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  • The Israel-Palestine Lorde diaries, chapter 10: Law of desire

    The story takes a southern turn, as Yuval heads into the desert for a possible rendezvous with an elusive star, and has disturbing thoughts on the way. Click here to read the previous chapters of the ‘Israel-Palestine Lorde Diaries’ And so I was left with no choice. I had to travel to a freezing desert plateau, where I would chase Mira Awad and try to make her change her mind. The way to Sde Boker by public transportation begins with a 70-minute train ride to Be'er Sheva. At Tel Aviv's Hahagana station I bumped into another traveler headed for the same poetry…

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  • The Israel-Palestine Lorde Diaries, chapter 9: The Arab Lorde

     Two nights in Jerusalem bring many a new acquaintance, and make things seem so much simpler— or complicated. Click here to read the previous chapters of the ‘Israel-Palestine Lorde Diaries’ Winter was only getting more severe, which presented a dilemma. Being a poetry lover, I head south each year for a poetry festival held in the heart of the desert, at the Sde Boker boarding school. This year I contemplated skipping. Sde Boker is perched atop a steep mesa, overlooking a dramatic canyon and is perfectly exposed to desert winds that can be vicious when winter is earnest. The poets are put up…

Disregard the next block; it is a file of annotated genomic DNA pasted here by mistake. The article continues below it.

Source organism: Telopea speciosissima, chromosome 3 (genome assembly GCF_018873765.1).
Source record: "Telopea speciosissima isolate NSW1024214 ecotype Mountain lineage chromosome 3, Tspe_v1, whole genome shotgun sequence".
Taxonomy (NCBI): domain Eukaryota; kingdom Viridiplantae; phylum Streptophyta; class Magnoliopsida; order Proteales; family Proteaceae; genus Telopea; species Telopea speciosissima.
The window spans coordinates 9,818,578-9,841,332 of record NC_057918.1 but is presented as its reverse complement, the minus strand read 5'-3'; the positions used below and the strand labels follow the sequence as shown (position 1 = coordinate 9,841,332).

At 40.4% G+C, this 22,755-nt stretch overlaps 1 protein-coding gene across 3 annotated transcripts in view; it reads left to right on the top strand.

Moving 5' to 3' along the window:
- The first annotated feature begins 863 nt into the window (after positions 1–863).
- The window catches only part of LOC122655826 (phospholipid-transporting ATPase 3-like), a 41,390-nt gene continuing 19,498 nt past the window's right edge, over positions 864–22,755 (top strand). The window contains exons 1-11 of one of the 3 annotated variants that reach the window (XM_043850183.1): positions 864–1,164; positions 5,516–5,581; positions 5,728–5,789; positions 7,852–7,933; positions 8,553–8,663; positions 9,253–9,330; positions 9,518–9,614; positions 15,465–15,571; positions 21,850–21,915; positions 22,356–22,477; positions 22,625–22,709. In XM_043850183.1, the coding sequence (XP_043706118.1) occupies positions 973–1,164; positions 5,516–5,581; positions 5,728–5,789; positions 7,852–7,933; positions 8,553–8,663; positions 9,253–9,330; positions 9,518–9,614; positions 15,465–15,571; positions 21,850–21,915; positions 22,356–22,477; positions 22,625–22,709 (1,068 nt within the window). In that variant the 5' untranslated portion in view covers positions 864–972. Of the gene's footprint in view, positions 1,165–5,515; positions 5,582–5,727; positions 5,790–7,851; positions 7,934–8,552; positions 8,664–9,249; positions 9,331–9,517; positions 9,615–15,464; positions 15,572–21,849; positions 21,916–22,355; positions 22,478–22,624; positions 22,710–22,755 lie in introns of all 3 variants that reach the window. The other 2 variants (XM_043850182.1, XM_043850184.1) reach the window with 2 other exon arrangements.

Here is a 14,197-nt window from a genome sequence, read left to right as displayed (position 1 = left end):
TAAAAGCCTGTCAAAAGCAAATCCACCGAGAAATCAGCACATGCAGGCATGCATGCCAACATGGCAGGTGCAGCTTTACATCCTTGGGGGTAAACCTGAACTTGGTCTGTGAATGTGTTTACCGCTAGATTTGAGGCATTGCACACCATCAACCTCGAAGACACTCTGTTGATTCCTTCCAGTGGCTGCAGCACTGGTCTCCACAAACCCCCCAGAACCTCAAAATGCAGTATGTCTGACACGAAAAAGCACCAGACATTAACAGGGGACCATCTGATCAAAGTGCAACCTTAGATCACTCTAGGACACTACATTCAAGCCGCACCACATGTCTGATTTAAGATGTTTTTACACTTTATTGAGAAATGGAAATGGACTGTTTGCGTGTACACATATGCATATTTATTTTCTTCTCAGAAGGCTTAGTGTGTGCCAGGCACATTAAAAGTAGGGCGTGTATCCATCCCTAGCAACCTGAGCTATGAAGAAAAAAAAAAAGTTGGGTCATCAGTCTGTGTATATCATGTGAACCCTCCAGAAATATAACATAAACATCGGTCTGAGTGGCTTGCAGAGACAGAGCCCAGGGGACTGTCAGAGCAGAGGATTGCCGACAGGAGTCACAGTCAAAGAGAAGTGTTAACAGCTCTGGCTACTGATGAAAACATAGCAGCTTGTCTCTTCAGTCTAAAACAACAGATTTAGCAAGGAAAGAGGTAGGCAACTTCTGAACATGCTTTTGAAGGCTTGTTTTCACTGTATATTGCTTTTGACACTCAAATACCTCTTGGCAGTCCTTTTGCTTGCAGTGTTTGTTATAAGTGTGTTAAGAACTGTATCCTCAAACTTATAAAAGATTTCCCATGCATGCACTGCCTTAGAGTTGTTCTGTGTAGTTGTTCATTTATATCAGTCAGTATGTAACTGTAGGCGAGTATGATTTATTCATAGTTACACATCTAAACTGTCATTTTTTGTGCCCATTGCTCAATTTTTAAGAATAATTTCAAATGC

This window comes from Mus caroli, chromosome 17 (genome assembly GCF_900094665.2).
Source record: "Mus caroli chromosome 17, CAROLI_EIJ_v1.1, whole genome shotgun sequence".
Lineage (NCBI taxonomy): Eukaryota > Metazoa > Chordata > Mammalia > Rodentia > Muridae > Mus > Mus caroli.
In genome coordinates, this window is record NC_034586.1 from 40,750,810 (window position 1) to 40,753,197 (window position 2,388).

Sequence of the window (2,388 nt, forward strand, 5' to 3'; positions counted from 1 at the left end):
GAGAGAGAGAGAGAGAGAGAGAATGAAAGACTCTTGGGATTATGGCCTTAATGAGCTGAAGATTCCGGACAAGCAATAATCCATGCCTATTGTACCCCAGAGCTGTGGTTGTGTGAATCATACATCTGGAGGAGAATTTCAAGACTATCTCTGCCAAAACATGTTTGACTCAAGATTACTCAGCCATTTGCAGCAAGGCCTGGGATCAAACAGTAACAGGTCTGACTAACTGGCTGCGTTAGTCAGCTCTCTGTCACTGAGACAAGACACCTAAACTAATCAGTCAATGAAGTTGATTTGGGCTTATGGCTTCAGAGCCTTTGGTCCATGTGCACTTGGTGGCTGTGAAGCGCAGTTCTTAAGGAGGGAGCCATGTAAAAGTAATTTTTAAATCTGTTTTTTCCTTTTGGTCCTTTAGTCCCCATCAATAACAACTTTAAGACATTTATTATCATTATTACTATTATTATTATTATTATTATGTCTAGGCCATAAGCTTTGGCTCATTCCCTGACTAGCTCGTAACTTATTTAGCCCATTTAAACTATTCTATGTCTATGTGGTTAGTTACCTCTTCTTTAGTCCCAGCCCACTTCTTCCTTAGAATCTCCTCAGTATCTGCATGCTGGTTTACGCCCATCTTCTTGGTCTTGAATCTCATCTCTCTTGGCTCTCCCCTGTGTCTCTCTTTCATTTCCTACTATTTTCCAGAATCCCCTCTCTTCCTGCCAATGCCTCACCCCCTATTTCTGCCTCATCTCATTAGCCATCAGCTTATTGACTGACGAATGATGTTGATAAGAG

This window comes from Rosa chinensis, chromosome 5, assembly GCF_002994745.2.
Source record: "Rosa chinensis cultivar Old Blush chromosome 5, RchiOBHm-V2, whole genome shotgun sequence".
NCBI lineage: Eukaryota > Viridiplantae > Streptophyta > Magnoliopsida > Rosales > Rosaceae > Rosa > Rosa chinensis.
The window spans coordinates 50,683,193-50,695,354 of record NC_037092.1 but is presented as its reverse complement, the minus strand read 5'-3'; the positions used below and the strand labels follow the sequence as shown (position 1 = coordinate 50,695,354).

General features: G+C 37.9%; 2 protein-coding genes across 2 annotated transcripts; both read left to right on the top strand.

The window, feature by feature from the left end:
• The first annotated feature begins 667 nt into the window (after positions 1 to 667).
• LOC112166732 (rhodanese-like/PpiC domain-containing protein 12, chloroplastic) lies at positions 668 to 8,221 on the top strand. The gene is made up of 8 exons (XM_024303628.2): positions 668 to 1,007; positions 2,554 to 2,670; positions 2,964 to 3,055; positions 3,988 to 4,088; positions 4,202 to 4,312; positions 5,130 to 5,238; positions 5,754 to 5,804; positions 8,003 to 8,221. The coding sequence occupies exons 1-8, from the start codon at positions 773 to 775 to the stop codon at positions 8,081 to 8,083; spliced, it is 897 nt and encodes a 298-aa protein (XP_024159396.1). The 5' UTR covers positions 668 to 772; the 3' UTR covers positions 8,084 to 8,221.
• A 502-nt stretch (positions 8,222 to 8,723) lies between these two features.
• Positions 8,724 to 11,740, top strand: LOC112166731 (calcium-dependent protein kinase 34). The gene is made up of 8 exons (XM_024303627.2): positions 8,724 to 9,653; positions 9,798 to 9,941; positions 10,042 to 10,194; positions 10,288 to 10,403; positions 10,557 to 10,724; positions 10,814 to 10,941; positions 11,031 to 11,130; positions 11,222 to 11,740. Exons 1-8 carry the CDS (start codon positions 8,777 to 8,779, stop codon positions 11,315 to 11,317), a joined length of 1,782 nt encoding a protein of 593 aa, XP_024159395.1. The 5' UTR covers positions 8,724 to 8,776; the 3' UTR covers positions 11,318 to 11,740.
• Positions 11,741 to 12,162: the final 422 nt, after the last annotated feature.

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  • The Israel-Palestine Lorde Diaries, chapter 8: Mizrahi vibrations

    There's more to Israeli music than your typical Do-Re-Mi, but as our heroes try to explore new scales, they run into a false note. Click here to read the previous chapters of the 'Israel-Palestine Lorde Diaries' The storm was beating relentlessly at our shutters. It was too cold to go out to Nehama, too rainy to meet up and record. Yaron and I chatted online instead. "I want one of the Israeli songs we do to be Mizrahi," he wrote. This was a good enough and important enough of an idea that it warrants a break from the anyway hibernating…

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  • The Israel-Palestine Lorde Diaries, chapter 7: Bus jammin'